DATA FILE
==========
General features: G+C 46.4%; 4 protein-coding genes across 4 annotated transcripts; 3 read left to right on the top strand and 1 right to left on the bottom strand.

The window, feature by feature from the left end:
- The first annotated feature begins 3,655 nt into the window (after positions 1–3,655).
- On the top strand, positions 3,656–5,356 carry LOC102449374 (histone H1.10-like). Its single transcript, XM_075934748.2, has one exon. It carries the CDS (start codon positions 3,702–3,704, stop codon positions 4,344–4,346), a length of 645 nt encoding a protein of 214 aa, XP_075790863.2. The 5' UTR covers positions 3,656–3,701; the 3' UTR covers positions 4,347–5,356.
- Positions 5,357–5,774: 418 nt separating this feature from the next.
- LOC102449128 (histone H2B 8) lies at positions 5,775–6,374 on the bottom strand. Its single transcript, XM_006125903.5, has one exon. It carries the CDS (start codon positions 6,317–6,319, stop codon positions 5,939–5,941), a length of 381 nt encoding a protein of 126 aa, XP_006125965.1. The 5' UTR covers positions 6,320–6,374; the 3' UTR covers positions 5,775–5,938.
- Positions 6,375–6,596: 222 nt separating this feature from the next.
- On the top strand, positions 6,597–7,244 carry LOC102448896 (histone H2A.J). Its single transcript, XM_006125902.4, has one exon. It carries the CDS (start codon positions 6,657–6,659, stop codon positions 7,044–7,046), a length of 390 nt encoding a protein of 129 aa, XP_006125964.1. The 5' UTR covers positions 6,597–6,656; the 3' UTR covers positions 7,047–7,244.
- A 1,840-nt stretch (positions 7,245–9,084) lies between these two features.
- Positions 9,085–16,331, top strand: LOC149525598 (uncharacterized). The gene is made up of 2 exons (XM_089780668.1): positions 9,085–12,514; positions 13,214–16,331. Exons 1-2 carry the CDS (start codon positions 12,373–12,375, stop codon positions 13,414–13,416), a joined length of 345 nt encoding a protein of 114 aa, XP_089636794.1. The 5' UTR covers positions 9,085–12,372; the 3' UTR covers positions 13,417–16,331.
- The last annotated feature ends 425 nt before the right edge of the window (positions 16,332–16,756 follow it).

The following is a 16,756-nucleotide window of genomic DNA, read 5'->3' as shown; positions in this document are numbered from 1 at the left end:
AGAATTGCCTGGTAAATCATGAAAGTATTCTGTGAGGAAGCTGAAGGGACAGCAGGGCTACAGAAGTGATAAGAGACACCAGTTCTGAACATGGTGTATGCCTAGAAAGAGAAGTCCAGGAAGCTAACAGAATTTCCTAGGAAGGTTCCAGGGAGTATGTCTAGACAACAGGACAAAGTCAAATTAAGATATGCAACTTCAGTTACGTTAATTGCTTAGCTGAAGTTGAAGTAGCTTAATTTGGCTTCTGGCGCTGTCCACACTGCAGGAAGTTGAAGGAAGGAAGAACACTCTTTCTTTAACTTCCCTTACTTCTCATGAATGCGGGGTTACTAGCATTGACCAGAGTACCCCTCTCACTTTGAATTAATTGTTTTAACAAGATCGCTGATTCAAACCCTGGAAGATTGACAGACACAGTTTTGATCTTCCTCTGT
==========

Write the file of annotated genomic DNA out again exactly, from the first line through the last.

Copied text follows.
General features: G+C 46.4%; 4 protein-coding genes across 4 annotated transcripts; 3 read left to right on the top strand and 1 right to left on the bottom strand.

The window, feature by feature from the left end:
- The first annotated feature begins 3,655 nt into the window (after positions 1–3,655).
- On the top strand, positions 3,656–5,356 carry LOC102449374 (histone H1.10-like). Its single transcript, XM_075934748.2, has one exon. It carries the CDS (start codon positions 3,702–3,704, stop codon positions 4,344–4,346), a length of 645 nt encoding a protein of 214 aa, XP_075790863.2. The 5' UTR covers positions 3,656–3,701; the 3' UTR covers positions 4,347–5,356.
- Positions 5,357–5,774: 418 nt separating this feature from the next.
- LOC102449128 (histone H2B 8) lies at positions 5,775–6,374 on the bottom strand. Its single transcript, XM_006125903.5, has one exon. It carries the CDS (start codon positions 6,317–6,319, stop codon positions 5,939–5,941), a length of 381 nt encoding a protein of 126 aa, XP_006125965.1. The 5' UTR covers positions 6,320–6,374; the 3' UTR covers positions 5,775–5,938.
- Positions 6,375–6,596: 222 nt separating this feature from the next.
- On the top strand, positions 6,597–7,244 carry LOC102448896 (histone H2A.J). Its single transcript, XM_006125902.4, has one exon. It carries the CDS (start codon positions 6,657–6,659, stop codon positions 7,044–7,046), a length of 390 nt encoding a protein of 129 aa, XP_006125964.1. The 5' UTR covers positions 6,597–6,656; the 3' UTR covers positions 7,047–7,244.
- A 1,840-nt stretch (positions 7,245–9,084) lies between these two features.
- Positions 9,085–16,331, top strand: LOC149525598 (uncharacterized). The gene is made up of 2 exons (XM_089780668.1): positions 9,085–12,514; positions 13,214–16,331. Exons 1-2 carry the CDS (start codon positions 12,373–12,375, stop codon positions 13,414–13,416), a joined length of 345 nt encoding a protein of 114 aa, XP_089636794.1. The 5' UTR covers positions 9,085–12,372; the 3' UTR covers positions 13,417–16,331.
- The last annotated feature ends 425 nt before the right edge of the window (positions 16,332–16,756 follow it).

The following is a 16,756-nucleotide window of genomic DNA, read 5'->3' as shown; positions in this document are numbered from 1 at the left end:
AGAATTGCCTGGTAAATCATGAAAGTATTCTGTGAGGAAGCTGAAGGGACAGCAGGGCTACAGAAGTGATAAGAGACACCAGTTCTGAACATGGTGTATGCCTAGAAAGAGAAGTCCAGGAAGCTAACAGAATTTCCTAGGAAGGTTCCAGGGAGTATGTCTAGACAACAGGACAAAGTCAAATTAAGATATGCAACTTCAGTTACGTTAATTGCTTAGCTGAAGTTGAAGTAGCTTAATTTGGCTTCTGGCGCTGTCCACACTGCAGGAAGTTGAAGGAAGGAAGAACACTCTTTCTTTAACTTCCCTTACTTCTCATGAATGCGGGGTTACTAGCATTGACCAGAGTACCCCTCTCACTTTGAATTAATTGTTTTAACAAGATCGCTGATTCAAACCCTGGAAGATTGACAGACACAGTTTTGATCTTCCTCTGT